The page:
All posts filed under: Featured

Cultivating (In)attention, Listening to Noise

by Emily Bock Featured image: Chantal Regnault, Legendary Voguer Willi Ninja wearing a Thierry Mugler body piece, 1989. Photo courtesy of the photographer. For twenty-five centuries, Western knowledge has tried to look upon the world. It has failed to understand that the world is not for the beholding. It is for hearing. It is not legible, but audible. — Jacques Attali, Noise: The Political Economy of Music You’ve been invited to a ball. A friend texted you the flier earlier in the day with the address and descriptions of the categories and promises they will be there “on time” (a promise you know they won’t keep). When you arrive, a little before Legends, Statements, and Stars, you meander around the room looking for your friends’ house table to put down the few things you’ve brought along with you to survive the long evening (wallet, keys, phone, lipstick) and talk to folks about things neither of you will remember tomorrow. You won’t remember, not because the conversation is lacking in wit and energy; the opposite really. …

The House That Ghosts Built (And Mediums Performed)

By Paula Vilaplana de Miguel Featured image: Seances, a popular entertainment in the late 19th century, under a red light. *The following work acknowledges that the phenomenon of haunting is neither uniquely Western nor exclusively related to the Spiritualist movement. Spiritualism, as many have noted, builds on previous histories of witchcraft, mesmerism, hoodoo, divination, and other cultural precedents. Haunting is a multifaceted phenomenon that has developed differently throughout the United States territory, too. Due to the hyper-abundant and multiple forms of haunting this work centers on a very determined timeframe and location: the birth and expansion of Spiritualism in the United States’ East Coast between 1848 and 1924, and the psychic mediums that popularized it Part 1: Trance TechnologiesFurniture and Prosthetics in the Victorian Haunted House Evenings at home in Spiritualist Séance1 The room is grim. The last light of day shyly brightens the furniture of the parlor: bookcases, chintz curtains, a large sofa, and a record player. The sitters gather around a wooden table and hold hands. The séance usually starts with the Lord’s …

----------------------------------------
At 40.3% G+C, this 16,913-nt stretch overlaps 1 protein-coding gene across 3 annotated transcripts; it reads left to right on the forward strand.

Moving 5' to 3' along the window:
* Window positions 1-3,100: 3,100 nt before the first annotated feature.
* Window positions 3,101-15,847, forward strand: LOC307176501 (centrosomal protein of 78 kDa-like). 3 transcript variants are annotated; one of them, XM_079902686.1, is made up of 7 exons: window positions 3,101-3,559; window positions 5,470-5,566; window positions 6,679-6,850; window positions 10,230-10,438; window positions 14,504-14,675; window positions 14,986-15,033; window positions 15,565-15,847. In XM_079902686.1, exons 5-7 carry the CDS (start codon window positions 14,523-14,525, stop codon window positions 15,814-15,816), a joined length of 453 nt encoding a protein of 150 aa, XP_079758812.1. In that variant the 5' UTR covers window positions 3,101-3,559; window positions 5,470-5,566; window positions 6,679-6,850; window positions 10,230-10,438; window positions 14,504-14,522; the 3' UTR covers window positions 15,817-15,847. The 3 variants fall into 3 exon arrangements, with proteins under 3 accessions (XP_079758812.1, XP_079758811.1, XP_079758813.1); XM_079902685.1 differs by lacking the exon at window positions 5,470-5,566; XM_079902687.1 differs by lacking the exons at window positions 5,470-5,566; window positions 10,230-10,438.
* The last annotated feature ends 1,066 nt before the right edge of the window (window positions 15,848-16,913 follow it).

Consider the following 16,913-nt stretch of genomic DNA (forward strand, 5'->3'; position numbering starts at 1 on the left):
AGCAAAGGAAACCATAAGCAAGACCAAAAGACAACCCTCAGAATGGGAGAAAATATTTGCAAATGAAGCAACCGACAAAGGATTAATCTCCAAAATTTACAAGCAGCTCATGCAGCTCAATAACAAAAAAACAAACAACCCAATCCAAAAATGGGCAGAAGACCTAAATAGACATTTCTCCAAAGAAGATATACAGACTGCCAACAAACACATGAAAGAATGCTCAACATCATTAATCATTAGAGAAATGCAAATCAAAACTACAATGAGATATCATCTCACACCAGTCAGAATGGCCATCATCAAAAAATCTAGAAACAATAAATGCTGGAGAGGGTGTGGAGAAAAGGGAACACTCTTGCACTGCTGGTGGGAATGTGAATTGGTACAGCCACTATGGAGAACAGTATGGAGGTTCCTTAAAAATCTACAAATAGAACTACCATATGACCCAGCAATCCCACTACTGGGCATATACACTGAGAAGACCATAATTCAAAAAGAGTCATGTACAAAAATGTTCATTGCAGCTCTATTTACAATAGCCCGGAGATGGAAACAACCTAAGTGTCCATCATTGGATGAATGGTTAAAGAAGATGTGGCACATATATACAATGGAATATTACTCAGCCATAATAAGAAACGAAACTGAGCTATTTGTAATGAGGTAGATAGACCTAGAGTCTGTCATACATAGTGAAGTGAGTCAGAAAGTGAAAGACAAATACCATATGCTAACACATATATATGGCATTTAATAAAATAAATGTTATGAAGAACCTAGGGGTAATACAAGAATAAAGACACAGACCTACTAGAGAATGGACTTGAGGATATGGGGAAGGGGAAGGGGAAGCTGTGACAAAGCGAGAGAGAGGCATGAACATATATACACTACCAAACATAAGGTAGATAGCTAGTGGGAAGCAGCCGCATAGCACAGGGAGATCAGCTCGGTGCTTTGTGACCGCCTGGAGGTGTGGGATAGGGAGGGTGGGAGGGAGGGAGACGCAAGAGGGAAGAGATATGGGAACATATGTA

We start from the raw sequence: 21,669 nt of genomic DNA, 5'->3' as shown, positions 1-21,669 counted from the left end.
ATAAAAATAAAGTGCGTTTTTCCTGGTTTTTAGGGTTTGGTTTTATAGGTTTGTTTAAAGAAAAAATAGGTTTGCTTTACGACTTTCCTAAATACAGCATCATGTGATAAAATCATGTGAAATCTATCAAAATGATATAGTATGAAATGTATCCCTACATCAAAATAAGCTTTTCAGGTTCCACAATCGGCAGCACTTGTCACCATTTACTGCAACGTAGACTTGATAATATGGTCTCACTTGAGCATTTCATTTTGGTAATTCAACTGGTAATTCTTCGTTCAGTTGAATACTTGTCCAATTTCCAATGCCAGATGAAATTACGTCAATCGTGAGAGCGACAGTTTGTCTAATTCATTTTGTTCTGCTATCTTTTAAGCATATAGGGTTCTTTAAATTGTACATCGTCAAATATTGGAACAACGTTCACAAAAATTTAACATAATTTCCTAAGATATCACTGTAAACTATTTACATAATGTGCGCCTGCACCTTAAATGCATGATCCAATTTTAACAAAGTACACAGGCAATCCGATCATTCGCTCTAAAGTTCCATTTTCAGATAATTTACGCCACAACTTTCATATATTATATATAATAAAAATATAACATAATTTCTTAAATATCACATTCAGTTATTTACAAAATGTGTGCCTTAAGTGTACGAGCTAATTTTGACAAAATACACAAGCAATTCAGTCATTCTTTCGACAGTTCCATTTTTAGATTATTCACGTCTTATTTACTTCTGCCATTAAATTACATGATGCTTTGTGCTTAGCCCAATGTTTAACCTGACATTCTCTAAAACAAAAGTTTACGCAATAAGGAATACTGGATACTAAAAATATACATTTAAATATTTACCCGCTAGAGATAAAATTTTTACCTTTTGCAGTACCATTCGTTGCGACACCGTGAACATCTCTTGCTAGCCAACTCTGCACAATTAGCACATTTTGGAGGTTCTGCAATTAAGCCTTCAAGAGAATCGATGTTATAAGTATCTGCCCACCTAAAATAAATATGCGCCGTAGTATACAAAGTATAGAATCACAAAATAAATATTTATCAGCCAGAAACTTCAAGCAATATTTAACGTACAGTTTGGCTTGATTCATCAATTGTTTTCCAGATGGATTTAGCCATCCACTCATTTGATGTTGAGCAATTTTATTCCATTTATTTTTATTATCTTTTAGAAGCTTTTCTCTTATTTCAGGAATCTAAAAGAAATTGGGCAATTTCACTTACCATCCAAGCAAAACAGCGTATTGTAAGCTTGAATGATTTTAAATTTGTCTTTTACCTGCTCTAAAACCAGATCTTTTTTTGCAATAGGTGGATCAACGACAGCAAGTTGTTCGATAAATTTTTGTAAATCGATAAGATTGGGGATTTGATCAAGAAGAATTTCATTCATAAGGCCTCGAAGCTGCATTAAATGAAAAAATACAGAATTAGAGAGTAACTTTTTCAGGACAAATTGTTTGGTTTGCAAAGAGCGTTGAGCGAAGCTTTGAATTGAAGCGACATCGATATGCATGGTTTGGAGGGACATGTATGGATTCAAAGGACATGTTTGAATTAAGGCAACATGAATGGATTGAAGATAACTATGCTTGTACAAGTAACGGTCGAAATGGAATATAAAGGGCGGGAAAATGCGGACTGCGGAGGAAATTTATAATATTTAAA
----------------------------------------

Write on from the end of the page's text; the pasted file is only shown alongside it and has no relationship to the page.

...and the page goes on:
The Somnophile’s Guide to Cinema: An Interview with Jean Ma

By Amanda (Xiao) Ju, Jean Ma, Patrick Sullivan, and Madeline Ullrich Featured Image: Still from Cemetery of Splendour (dir. Apichatpong Weerasethakul, 2015). Jean Ma was the keynote speaker for the 12th Visual and Cultural Studies Graduate Conference in 2019, dedicated to the theme “Rest and the Rest: Aesthetics of Idleness.” Since the inaugural event in 1995, the biennial conference has convened scholars from a variety of fields, such as film studies, museum studies, art history, and cultural anthropology, in accordance with the interdisciplinary approach of the program. This interview took place during Professor Ma’s visit to the University of Rochester in April 2019. Before the conference, students from the graduate program of Visual and Cultural Studies and the English department formed a reading group, which read and discussed parts of Ma’s first two books—Melancholy Drift: Marking Time in Chinese Cinema and Sounding the Modern Woman—as well as a portion of her current book At the Edges of Sleep, forthcoming with University of California Press. The excerpt combined writings from two chapters, both of which closely …